September 1999 (vol. 15, #6) 1601 N Tucson Blvd #9, Tucson AZ 85716 c 1999 Physicians for Civil Defense


A small band of revolutionaries in flyover country has fired a shot heard round the world. The government-funded scientific establishment is manning the ramparts and calling for tighter centralized control of government schools. The search engine on turned up 6,722 citations for ``Kansas Board of Education AND evolution'':

``Kansas says if you don't see it, it doesn't exist'' (PR Newswire). The Kansas board ``took a giant step backward'' (St. Louis Post-Dispatch). Kansas ``makes the same mistakes as 17th century Italy'' (Kansas City Star). ``The Kansas action eliminates the requirement for its children to learn a key element in the body of scientific knowledge....[I]f unchallenged, [such actions] will ultimately affect the quality of life in this nation for years to come'' (Chairman, National Science Board).

This ``intellectual cleansing atrocity,'' perpetrated ``despite the expressed outrage of that state's university leadership,'' shows a ``growing public ignorance of the methods by which scientific observations are formulated into testable hypotheses.'' Even more menacing is the shrewdness of the strategy that will ``undermine the solidity of...scientific acceptance.'' The Kansas action is the ``tip of the iceberg of ignorance.'' Unless such new strategies are ``directly defied, the United States will not for long remain a leader in science....'' (Science 1999;285:1847).

One suggested response to the Kansas ruling is for colleges nationwide to refuse to count biology courses taught in Kansas as an academic subject for meeting admissions requirements: a ``vehicle for institutions of higher learning to take action in an entirely unprecedented way'' (Science 1999;285:1849).

Gov. Bill Graves of Kansas and some legislators are talking about abolishing the Board of Education or stripping it of authority. Some say the Board's action shows that members should be appointed by the governor, rather than elected.

It is, after all, a ``radical notion'' to let ``local communities formulate what is best suited for their own students''─or to teach students the skills they need to evaluate a scientific theory for themselves (Las Vegas Review-Journal).

In an editorial entitled ``The difference between science and dogma,'' Nature makes some points with which many of our readers might agree, especially in a different context: (1) it is to be hoped that county school boards will ignore guidelines of the Kansas Board of Education; (2) scientists should take a more active role in public life, to keep certain public sentiments from getting out of hand; and (3) there is omnipresent danger in teaching science as a set of facts to be learned by rote (Nature 1999;400:697). Board members, however, would probably disagree with the assertion that they think that ``phenomena occur only if they can be directly observed'' (ibid.). The heart of the issue, in fact, is whether phenomena that cannot be observed at all constitute a subject accessible to the scientific method. The Board thinks that they do not.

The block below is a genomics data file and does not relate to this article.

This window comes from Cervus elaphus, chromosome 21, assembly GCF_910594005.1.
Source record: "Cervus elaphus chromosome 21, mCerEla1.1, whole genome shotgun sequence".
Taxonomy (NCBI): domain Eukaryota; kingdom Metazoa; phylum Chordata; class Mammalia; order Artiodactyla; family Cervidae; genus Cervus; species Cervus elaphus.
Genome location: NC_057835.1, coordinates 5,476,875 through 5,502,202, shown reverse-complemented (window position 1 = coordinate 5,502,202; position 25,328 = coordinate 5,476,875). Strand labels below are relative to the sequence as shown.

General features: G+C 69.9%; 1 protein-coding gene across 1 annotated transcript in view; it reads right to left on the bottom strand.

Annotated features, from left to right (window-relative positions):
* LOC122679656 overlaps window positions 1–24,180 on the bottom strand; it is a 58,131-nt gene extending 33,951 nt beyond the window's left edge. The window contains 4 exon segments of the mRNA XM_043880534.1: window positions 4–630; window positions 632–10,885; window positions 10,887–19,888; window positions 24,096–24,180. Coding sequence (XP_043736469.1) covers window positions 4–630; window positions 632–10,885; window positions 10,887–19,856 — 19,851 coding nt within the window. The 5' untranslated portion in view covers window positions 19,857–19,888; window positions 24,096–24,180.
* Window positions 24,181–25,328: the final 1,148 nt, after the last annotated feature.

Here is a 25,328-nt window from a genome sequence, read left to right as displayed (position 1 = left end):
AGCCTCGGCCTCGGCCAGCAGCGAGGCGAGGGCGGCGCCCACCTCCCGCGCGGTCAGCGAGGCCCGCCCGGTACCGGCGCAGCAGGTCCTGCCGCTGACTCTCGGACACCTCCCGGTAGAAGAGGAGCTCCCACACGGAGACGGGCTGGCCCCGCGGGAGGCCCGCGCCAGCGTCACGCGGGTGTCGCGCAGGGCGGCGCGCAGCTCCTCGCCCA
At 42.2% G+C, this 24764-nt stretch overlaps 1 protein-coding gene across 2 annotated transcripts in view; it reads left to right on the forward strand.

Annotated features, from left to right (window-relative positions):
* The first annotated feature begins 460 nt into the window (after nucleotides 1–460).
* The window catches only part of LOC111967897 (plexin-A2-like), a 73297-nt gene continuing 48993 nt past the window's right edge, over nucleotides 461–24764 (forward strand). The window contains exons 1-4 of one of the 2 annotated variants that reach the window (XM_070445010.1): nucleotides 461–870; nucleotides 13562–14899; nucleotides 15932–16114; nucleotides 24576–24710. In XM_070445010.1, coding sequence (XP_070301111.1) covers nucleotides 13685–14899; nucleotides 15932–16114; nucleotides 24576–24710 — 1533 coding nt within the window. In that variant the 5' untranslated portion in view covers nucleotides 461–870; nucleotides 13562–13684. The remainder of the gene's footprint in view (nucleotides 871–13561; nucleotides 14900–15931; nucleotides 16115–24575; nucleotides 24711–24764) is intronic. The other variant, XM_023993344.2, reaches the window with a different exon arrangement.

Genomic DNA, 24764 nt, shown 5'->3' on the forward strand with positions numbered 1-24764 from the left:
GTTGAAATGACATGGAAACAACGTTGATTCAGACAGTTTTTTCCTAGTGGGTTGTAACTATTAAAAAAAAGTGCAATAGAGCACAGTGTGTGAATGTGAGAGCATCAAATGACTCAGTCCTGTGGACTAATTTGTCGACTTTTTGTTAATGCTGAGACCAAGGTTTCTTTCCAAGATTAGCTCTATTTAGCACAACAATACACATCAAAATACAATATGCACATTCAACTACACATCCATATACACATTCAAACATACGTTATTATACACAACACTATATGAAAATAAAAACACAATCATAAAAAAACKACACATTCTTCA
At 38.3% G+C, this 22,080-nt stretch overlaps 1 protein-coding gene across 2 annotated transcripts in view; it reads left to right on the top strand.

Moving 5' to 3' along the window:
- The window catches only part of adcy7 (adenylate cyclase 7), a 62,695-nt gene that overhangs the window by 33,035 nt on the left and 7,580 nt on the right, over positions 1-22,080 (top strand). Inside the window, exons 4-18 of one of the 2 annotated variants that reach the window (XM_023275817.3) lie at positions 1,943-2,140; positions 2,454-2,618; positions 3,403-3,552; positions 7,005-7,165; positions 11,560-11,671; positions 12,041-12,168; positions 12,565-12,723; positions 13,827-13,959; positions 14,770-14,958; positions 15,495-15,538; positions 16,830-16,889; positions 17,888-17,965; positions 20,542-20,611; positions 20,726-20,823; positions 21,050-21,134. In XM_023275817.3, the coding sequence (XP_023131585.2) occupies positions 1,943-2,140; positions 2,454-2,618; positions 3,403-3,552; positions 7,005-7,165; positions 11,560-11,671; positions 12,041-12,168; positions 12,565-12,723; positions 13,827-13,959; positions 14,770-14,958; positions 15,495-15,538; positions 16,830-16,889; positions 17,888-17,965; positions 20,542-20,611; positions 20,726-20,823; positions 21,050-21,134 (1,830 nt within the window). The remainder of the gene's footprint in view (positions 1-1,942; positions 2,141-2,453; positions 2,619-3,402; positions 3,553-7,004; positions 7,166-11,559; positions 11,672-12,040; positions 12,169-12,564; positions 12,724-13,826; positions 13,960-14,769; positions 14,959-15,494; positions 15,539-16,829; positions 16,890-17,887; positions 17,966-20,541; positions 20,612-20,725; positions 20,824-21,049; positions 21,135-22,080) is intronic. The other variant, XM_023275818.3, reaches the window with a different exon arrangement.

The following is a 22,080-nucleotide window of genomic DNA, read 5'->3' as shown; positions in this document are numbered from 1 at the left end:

In all the furor, it is important not to lose sight of what the Board of Education actually did and did not do.

Elected public officials in Kansas chose to modify a new set of science teaching guidelines, proposed by a panel of ``science educators'' (a committee of the National Academy of Sciences), by deleting almost two pages. They did not proscribe the teaching of evolution; they did rule that ``macroevolution'' (the concept that life originated through the operation of chance alone) is not to be included on state examinations.

Kansas Science Standards state that science should be ``logical, consistent with experimental and observed data, and should follow strict rules of observation.'' Classrooms are not closed to the discussion of evolution, but opened to controversy. In particular, a distinction is to be made between ``microevolution'' (the mechanism whereby, say, mosquitoes may become resistant to DDT) and ``macroevolution'' (a proposed explanation for the existence of mosquitoes in the first place), or between selection and innovation. The curriculum does not drop a subject; it adds an unanswered question: What is the origin of genetic information?

The nation's scientific elite is clearly very worried about what might happen next─as is also shown by the other issue causing a firestorm, the Shelby provision requiring federally funded researchers to make their raw data accessible to the public for independent scrutiny.